Marianne Bussell's Tea Cozy

Amy Vach

Catalog Number: 1974.007.04

Copyright La Crosse County Historical Society

Copyright La Crosse County Historical Society

Nowadays we use our cozies, or “coozies,” to keep things cold, not warm, and they are usually found insulating a can of beer or pop. But it was not always so.

A tea cozy is a thickly padded cover placed over a teapot to keep the contents warm.

During the late 1800s, fashionable homemakers of the Victorian era who had leisure time were obsessed with covering and decorating almost every surface in their homes. Often beadwork was incorporated onto various domestic items such as fire screens, cushions, and tea cozies. This week’s artifact is an example of this trend in La Crosse, an intricately beaded tea cozy.

Marianne Bussell made this tea cozy circa the 1860s in La Crosse; she and her husband Winthrop lived in La Crosse County for over 30 years. Winthrop worked on and off for the lumber business, and later in life dealt with fancy horses. The Bussells had one child who died in infancy.

This tea cozy was likely made from a pattern featured in a women’s magazine. It is decorated with thousands of glass and steel beads arranged to create a grapevine and floral motif. The interior is lined with a thick tweed fabric, and there is wool stuffed in between for insulation.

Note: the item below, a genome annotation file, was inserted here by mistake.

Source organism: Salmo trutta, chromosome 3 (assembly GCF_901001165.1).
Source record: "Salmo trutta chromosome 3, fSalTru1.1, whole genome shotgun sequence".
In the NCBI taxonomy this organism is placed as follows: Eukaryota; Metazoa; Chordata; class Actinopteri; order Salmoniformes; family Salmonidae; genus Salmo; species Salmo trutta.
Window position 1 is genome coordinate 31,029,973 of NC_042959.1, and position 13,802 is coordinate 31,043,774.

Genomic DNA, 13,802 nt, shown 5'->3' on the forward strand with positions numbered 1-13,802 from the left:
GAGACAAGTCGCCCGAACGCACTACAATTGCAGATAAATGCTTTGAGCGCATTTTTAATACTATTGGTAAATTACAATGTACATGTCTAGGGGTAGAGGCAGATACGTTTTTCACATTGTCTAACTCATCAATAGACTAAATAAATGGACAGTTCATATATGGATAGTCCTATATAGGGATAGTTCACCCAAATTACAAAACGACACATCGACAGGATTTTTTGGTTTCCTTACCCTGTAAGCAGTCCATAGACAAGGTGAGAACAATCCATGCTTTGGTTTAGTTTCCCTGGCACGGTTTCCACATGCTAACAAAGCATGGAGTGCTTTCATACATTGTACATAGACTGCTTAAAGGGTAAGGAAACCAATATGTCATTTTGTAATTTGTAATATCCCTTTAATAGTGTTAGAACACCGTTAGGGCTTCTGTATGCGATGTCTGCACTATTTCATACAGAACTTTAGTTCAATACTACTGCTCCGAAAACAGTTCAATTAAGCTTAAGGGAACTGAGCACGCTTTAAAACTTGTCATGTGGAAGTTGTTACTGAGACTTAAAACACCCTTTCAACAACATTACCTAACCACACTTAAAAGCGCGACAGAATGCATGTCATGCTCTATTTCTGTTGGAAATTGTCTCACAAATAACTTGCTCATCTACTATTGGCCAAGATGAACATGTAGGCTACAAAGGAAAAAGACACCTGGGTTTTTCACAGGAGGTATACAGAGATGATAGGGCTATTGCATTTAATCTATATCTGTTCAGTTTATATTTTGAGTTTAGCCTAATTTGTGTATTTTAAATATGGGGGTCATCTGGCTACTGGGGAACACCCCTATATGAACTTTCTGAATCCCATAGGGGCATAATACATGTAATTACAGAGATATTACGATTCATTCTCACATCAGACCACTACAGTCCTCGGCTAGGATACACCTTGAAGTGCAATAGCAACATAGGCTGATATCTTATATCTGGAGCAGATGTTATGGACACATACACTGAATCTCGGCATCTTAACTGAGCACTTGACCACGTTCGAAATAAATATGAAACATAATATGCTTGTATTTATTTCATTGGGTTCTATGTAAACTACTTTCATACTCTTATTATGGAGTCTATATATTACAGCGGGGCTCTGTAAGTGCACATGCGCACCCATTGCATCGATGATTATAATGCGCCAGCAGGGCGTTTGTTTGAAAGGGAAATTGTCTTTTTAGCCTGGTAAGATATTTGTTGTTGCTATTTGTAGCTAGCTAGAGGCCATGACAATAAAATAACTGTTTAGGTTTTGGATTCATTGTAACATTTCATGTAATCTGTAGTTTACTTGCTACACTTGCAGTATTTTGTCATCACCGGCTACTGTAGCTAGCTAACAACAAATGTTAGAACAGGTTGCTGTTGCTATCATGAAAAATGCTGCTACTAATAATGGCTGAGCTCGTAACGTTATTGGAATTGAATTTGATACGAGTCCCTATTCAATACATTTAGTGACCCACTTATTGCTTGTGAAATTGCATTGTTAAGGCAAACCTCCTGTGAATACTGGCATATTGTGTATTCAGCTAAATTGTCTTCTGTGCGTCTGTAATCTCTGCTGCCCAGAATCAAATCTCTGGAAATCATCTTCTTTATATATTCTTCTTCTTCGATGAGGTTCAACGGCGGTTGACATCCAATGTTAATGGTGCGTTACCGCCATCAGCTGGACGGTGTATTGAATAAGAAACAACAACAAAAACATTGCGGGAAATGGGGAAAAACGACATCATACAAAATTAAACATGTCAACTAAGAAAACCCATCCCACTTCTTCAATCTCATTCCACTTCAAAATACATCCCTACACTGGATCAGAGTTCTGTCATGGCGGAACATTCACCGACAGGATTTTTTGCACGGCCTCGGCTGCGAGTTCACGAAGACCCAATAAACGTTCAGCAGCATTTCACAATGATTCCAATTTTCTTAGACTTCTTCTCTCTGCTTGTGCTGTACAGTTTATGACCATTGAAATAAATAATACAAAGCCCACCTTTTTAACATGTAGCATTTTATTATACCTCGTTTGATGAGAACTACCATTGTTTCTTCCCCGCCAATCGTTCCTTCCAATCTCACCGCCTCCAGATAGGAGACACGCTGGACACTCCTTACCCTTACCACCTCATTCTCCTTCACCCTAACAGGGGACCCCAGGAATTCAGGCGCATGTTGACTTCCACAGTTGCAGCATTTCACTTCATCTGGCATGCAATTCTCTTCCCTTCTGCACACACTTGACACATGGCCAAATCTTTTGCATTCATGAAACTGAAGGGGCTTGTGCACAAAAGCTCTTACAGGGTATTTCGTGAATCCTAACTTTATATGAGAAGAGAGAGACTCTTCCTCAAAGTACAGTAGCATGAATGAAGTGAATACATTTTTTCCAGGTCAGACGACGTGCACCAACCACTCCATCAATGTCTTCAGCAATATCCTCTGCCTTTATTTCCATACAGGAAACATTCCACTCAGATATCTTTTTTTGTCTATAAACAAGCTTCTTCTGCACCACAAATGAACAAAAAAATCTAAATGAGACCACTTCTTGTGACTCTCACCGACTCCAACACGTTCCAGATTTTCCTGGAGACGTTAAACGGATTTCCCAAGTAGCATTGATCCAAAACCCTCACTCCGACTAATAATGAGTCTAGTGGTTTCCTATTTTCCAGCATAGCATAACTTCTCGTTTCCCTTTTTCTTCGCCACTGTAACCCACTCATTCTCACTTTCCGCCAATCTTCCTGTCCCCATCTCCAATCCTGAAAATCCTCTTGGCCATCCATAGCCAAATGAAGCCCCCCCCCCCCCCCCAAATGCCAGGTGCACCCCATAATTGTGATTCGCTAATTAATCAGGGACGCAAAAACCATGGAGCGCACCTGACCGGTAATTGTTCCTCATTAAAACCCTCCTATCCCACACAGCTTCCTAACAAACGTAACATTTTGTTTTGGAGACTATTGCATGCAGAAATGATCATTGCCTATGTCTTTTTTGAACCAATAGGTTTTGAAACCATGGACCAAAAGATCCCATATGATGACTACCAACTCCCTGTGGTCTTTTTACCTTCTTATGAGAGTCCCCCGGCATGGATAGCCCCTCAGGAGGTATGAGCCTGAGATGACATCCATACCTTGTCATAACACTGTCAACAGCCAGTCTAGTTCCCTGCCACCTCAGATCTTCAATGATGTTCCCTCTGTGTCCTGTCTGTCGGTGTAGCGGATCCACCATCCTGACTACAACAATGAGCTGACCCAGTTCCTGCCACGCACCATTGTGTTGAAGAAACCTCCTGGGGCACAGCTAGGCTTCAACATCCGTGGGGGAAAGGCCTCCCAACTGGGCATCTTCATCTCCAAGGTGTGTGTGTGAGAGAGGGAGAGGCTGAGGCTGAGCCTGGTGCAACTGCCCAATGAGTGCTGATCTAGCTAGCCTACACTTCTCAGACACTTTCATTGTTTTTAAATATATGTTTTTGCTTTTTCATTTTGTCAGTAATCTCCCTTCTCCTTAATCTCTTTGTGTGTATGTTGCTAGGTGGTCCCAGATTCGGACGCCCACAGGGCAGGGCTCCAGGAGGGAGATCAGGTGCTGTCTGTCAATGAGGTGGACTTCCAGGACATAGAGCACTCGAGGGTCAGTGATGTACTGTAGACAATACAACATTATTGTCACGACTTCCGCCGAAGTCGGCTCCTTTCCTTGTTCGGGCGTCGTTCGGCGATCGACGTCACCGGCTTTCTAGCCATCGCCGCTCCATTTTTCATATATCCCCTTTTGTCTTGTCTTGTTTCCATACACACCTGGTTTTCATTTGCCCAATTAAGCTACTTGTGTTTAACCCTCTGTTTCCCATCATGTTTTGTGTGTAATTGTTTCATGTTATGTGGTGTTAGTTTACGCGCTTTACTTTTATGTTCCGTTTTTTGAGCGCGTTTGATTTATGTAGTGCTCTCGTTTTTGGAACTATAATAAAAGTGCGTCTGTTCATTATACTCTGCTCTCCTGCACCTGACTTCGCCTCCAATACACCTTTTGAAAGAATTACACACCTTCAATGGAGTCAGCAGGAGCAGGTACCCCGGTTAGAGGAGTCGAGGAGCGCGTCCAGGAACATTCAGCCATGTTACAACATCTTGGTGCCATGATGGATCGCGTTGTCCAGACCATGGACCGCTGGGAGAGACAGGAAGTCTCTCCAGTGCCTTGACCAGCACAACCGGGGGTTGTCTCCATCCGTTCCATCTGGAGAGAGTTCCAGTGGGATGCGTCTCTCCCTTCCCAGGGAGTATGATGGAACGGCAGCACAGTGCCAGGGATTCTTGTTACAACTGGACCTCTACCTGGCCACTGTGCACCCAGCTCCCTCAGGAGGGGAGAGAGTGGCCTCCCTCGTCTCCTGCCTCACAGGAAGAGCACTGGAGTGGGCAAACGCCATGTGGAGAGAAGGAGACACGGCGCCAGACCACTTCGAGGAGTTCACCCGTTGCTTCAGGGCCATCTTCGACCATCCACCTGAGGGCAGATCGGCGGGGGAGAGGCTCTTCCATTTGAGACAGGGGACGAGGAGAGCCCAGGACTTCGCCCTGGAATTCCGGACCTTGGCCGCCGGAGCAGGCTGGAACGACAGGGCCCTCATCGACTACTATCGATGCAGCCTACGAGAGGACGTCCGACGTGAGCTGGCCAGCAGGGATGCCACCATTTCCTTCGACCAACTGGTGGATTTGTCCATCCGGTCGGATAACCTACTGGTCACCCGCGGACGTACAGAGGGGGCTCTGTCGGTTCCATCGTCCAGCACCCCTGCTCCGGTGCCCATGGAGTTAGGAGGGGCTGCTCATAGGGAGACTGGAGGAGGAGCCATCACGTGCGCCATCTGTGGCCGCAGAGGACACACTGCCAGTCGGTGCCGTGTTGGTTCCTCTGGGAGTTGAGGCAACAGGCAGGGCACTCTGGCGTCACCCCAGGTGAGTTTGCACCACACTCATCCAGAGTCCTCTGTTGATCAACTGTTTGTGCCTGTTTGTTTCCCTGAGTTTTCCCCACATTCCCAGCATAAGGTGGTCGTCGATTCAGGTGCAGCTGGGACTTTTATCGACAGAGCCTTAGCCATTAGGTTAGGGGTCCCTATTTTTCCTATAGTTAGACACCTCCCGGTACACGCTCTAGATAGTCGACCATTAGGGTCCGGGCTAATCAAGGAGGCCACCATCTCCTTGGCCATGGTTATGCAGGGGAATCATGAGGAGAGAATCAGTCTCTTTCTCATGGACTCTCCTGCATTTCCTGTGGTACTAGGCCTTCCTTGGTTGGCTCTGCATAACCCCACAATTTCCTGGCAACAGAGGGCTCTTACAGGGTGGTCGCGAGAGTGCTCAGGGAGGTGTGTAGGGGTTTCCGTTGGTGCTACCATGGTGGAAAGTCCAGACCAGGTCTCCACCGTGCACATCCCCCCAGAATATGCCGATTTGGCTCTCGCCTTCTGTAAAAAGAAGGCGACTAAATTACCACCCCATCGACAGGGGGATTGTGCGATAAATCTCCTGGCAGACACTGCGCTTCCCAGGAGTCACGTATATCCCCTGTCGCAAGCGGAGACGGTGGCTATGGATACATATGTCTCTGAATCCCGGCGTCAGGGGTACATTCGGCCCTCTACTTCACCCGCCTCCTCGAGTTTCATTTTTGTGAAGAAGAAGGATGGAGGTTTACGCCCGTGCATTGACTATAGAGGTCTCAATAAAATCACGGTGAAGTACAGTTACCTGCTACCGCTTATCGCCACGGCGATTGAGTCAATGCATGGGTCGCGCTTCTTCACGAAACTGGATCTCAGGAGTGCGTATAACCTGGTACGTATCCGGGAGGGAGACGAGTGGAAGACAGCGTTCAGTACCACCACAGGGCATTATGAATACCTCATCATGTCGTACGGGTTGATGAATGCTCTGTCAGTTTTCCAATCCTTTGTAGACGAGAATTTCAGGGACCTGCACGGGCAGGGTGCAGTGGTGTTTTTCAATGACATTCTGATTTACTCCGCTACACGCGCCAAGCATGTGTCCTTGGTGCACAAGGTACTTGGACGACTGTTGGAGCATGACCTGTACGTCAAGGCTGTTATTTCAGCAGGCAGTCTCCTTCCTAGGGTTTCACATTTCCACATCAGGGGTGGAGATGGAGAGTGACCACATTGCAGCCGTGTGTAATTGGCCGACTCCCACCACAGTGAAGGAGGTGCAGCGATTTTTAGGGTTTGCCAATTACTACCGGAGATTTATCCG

Women’s magazines and books provided the homemaker with guidance for proper etiquette for all social aspects of life. In one book, Manners and Tone of Society, or Solecisms to be Avoided (1897), tea cozies were described as being a “thing that should never be seen in a lady’s drawing-room.” The book further states that hostesses utilizing a tea cozy display a lack of wealth. According to this publication, if the tea turns cold, a hostess should merely ring for fresh tea for her guests.

While the guide suggests otherwise, tea cozies were popular, and generally considered a practical device before the invention of insulated teapots and microwaves. Tea cozies like this one would have been saved for special occasions and used with the best silver or porcelain teapot in middle-class homes. The lining is stained, suggesting that Marianne Bussell, or possibly one of her family members, may have used it while entertaining guests.

Teapots are not the only things that could be kept warm with a cozy cover: the egg cozy is a tiny version designed to top a boiled egg and keep it warm. These could be knit or woven, and were often imaginative and playful in design.

The Bussell’s grandniece, Helen Hestad, donated this tea cozy and other items from the couple to La Crosse County Historical Society in 1974.

This article was originally published in the La Crosse Tribune on February 2, 2019.

This object can be viewed in our online collections database by clicking here.